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Mitochondrial Respiration Regulates Adipogenic Differentiation of Human Mesenchymal Stem Cells

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journal contribution
posted on 2016-01-29, 00:00 authored by Y. Zhang, G. Marsboom, P.T. Toth, J. Rehman
Human mesenchymal stem cells (MSCs) are adult multipotent stem cells which can be isolated from bone marrow, adipose tissue as well as other tissues and have the capacity to differentiate into a variety of mesenchymal cell types such as adipocytes, osteoblasts and chondrocytes. Differentiation of stem cells into mature cell types is guided by growth factors and hormones, but recent studies suggest that metabolic shifts occur during differentiation and can modulate the differentiation process. We therefore investigated mitochondrial biogenesis, mitochondrial respiration and the mitochondrial membrane potential during adipogenic differentiation of human MSCs. In addition, we inhibited mitochondrial function to assess its effects on adipogenic differentiation. Our data show that mitochondrial biogenesis and oxygen consumption increase markedly during adipogenic differentiation, and that reducing mitochondrial respiration by hypoxia or by inhibition of the mitochondrial electron transport chain significantly suppresses adipogenic differentiation. Furthermore, we used a novel approach to suppress mitochondrial activity using a specific siRNA-based knockdown of the mitochondrial transcription factor A (TFAM), which also resulted in an inhibition of adipogenic differentiation. Taken together, our data demonstrates that increased mitochondrial activity is a prerequisite for MSC differentiation into adipocytes. These findings suggest that metabolic modulation of adult stem cells can maintain stem cell pluripotency or direct adult stem cell differentiation.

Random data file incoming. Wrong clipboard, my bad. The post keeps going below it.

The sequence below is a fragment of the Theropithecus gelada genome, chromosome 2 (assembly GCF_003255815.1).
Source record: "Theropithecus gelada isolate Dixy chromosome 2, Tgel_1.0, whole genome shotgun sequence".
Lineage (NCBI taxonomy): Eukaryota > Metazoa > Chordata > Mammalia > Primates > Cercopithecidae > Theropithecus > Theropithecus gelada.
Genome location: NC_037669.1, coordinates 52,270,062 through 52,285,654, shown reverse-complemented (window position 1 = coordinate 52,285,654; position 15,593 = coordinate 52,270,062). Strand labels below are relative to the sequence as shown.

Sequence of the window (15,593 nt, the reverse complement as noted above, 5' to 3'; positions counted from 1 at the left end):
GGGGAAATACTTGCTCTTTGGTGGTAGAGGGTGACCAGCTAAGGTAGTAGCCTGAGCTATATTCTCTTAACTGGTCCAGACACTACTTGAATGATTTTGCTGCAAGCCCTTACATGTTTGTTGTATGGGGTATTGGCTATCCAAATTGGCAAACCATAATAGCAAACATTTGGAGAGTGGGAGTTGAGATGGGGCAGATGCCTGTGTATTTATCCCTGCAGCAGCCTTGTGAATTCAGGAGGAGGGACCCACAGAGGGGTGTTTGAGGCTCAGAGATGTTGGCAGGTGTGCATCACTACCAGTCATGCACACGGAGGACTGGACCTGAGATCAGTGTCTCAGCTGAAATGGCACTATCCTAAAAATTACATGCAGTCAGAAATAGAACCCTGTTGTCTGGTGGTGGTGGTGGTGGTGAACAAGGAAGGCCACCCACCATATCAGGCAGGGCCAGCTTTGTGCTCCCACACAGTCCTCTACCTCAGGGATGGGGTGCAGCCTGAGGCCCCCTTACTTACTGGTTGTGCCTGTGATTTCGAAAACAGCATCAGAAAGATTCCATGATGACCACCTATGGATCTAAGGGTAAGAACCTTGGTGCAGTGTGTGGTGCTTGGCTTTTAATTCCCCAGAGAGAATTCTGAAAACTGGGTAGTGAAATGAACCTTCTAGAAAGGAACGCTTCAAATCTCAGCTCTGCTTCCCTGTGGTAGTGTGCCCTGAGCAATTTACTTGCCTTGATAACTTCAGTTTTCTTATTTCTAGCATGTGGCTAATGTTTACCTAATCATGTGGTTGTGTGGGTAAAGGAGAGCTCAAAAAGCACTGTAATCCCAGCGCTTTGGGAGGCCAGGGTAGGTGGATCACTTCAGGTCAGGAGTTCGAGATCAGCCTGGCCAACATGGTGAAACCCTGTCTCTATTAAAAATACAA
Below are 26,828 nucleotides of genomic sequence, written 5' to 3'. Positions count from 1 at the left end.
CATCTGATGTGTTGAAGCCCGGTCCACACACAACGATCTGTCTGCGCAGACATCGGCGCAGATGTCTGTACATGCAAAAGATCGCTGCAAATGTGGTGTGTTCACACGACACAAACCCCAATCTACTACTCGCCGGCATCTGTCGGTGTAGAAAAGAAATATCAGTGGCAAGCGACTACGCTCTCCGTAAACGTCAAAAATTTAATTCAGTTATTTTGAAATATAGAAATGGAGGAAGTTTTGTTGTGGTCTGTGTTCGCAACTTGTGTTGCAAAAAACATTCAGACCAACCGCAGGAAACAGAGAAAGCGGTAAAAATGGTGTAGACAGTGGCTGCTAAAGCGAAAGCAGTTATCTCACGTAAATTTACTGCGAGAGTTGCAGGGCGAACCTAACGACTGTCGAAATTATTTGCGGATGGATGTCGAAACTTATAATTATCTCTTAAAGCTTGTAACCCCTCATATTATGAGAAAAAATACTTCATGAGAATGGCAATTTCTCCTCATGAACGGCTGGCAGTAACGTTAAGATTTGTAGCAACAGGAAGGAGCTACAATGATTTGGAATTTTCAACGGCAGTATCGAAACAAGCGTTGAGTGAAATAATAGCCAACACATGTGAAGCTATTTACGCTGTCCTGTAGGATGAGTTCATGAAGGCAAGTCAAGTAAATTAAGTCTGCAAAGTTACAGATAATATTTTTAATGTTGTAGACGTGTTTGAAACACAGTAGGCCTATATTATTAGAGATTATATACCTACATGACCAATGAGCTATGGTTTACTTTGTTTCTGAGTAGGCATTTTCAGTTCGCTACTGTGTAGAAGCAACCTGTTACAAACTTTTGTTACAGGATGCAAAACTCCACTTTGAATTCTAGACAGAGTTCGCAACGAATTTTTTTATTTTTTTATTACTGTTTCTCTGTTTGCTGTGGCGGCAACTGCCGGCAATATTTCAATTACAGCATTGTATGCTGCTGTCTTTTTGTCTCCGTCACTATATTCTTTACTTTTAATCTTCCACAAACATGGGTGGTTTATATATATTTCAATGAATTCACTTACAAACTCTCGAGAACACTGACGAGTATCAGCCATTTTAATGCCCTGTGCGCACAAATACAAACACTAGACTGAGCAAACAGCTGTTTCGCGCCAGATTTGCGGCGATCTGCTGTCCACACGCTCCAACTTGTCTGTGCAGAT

: This work is supported in part by NIH-R01-GM094220 (JR) and a grant of the Heart Research Foundation (JR). The funders had no role in study design, data collection and analysis, decision to publish, or preparation of the manuscript.


Publisher Statement

This is the copy of an article published in the PLoS ONE. © 2013 Public Library of Science Publications. © 2013 Zhang et al.


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